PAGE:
But is it fair to charge a summer fee? Unfortunately, schools are not magazine subscriptions which can be discontinued and renewed as per our liking. I can paint a picture for you to understand, using my own example. I have a small school of 160 students. During this summer, I have:
- 36 teachers and admin members to pay salaries to
- 12 support staff members to pay salaries to
- A landlord who will certainly not be able to give a rent waiver to me
- Internet, electricity and telephone bills and multiple online subscriptions to pay
- Two international consultants to pay, who are working on the professional development of the teachers
- Repairs, renovation, new furniture and new annual resources (books, notebooks, stationery, equipment, manipulatives and so on) to pay for.
For those who might be familiar with how schools work, summer brings no pina coladas for the team. It is one of the most work-intensive times of the year as we have to prepare for an entire academic year. I know for a fact that my school will close down if I do not charge the summer fee because my profit comes nowhere near to covering the stated costs. And I am sure, this narrative holds true for most private schools.
Here are some further stats that might help you understand the gravity of the situation better:
Under article 25-A, the Constitution states that it is the states’ responsibility to provide education. Yet, 40% of children in Pakistan are getting the education in 1,73,110 private schools across Pakistan.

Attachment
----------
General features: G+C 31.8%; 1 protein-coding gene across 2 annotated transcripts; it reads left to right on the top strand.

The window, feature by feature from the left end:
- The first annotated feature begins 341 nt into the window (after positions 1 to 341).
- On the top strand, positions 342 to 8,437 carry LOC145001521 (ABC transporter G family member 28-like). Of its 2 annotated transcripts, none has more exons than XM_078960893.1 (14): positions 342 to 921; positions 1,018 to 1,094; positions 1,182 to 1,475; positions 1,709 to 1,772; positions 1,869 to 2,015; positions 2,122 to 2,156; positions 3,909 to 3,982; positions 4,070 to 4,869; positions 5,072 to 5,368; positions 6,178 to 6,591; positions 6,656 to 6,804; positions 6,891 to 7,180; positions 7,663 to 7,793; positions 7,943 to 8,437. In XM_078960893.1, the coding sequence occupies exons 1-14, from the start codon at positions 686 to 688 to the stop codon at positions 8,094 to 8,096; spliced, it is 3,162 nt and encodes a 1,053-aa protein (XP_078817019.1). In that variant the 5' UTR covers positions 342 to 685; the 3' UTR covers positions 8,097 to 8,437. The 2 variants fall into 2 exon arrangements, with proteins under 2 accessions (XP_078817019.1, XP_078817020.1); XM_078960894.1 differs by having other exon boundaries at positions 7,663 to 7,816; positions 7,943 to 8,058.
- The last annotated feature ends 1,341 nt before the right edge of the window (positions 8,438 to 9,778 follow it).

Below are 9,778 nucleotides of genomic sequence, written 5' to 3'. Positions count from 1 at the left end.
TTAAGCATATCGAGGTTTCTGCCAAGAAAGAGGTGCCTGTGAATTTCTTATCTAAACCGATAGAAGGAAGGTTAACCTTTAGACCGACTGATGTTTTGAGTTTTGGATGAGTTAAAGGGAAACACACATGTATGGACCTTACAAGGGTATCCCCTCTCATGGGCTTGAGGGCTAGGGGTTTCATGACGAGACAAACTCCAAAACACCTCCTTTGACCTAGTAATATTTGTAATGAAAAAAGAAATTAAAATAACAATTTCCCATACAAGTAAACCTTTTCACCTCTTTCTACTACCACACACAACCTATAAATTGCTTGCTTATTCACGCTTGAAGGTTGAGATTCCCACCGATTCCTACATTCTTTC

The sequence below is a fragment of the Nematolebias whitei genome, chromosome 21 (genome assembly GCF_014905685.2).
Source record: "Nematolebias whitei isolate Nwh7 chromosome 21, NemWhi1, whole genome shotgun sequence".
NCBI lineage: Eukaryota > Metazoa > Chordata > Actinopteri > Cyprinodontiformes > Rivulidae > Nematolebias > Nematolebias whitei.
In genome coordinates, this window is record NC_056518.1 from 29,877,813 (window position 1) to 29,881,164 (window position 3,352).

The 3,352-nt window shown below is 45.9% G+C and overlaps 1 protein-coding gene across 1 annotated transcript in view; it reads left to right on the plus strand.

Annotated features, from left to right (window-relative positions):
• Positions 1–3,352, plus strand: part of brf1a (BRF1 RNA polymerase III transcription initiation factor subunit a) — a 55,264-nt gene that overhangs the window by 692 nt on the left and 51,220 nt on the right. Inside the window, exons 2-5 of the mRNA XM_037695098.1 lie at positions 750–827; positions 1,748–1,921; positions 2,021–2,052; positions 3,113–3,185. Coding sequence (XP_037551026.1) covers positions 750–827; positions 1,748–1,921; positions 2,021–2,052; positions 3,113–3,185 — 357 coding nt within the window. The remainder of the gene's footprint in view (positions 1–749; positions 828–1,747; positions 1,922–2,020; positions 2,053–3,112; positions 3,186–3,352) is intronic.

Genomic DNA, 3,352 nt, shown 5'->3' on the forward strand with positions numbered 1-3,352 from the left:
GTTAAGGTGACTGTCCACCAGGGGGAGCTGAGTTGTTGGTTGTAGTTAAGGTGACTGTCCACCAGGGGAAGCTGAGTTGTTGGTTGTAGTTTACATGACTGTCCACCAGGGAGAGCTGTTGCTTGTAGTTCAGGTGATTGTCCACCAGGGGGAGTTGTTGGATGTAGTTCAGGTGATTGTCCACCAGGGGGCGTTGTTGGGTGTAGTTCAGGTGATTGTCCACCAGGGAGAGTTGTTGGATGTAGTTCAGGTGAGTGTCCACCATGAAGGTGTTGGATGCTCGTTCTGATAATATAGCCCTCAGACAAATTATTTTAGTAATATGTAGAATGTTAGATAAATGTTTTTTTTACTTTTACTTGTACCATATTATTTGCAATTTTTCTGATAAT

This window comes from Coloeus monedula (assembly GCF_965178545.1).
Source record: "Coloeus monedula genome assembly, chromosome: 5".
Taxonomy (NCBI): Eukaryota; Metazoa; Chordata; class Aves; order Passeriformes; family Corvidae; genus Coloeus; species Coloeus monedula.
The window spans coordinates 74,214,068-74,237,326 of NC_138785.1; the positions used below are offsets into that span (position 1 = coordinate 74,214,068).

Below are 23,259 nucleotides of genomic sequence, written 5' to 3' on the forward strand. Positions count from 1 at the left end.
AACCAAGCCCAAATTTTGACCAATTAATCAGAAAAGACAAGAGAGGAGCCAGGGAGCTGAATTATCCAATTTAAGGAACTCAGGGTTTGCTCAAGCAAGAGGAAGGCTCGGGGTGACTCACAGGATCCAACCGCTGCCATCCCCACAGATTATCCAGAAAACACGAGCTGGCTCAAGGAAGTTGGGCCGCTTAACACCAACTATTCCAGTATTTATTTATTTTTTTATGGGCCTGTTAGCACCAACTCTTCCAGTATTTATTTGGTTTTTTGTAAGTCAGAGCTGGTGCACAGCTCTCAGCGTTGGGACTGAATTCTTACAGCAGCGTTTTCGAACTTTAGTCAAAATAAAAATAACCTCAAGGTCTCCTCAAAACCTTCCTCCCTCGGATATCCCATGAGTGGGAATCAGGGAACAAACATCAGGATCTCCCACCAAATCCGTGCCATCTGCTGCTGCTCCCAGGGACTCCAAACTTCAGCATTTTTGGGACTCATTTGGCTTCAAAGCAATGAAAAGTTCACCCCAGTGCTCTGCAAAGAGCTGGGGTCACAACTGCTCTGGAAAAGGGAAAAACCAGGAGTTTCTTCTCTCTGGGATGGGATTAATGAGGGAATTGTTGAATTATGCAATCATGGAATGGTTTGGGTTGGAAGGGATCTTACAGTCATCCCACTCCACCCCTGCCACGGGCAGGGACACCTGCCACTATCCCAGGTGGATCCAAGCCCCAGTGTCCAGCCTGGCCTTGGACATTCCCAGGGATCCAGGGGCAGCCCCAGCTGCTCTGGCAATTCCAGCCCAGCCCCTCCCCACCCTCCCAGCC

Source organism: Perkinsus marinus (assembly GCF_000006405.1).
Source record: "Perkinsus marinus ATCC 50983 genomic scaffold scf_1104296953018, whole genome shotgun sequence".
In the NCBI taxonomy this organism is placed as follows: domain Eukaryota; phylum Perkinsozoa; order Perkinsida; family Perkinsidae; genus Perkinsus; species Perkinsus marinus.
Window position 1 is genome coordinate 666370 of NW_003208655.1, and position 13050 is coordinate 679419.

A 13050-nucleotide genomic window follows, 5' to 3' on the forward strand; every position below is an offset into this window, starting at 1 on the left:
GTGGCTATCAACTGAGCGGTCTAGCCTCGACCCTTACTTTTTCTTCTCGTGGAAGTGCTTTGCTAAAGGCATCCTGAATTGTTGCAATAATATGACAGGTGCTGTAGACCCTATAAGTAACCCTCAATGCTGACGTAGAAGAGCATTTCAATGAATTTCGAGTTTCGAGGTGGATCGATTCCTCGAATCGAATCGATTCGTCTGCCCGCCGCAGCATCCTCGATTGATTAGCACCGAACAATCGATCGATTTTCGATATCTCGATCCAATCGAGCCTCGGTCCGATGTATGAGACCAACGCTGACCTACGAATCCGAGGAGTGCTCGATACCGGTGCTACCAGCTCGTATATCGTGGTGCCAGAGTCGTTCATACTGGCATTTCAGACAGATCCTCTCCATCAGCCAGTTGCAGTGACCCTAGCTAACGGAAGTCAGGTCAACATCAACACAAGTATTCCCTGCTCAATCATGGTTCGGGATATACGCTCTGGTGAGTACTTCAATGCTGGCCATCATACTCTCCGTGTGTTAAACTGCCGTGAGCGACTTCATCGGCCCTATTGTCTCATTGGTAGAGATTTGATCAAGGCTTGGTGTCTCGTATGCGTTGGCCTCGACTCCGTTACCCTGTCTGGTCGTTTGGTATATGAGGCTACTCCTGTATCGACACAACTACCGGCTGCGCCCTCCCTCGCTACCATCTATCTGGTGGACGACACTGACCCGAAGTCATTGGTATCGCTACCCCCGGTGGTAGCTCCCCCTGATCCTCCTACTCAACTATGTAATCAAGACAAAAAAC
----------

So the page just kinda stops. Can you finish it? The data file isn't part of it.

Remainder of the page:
In 1994, there were 393 government schools in Islamabad. Twenty-five years later, there are 422. However, the population of the city has increased much more during that time: 500,000 to 2,200,000.
There are already 22 million out-of-school children in Pakistan. This decision can potentially lead to the shutdown of 2,000 schools in Islamabad, adding 3,50,000 more children to the above-stated figure. Furthermore, 38,000 teachers may also lose their jobs.
It is justified to raise your voice against exploitation. If you want to fight, fight for quality education with respect to the amount you are paying (and not the quality that is being provided in the all-so-glamorous schools of Finland). Fight for teachers’ salaries. Every teacher should be able to earn what he or she would be earning abroad, after keeping the purchasing power parity into account, given the fee that you are paying and the student-teacher ratio the school is maintaining. Fight for teacher training, research and facilities, with respect to what you are paying. Fight to establish universities that give degrees in education. Rather than asking schools not to charge a certain fee, ask them to give you a value based on what you are paying. Most of all, fight for quality government schools.
Let’s not burn the private schools down. Let’s be grateful for the service that they are providing. Because if they don't, who will?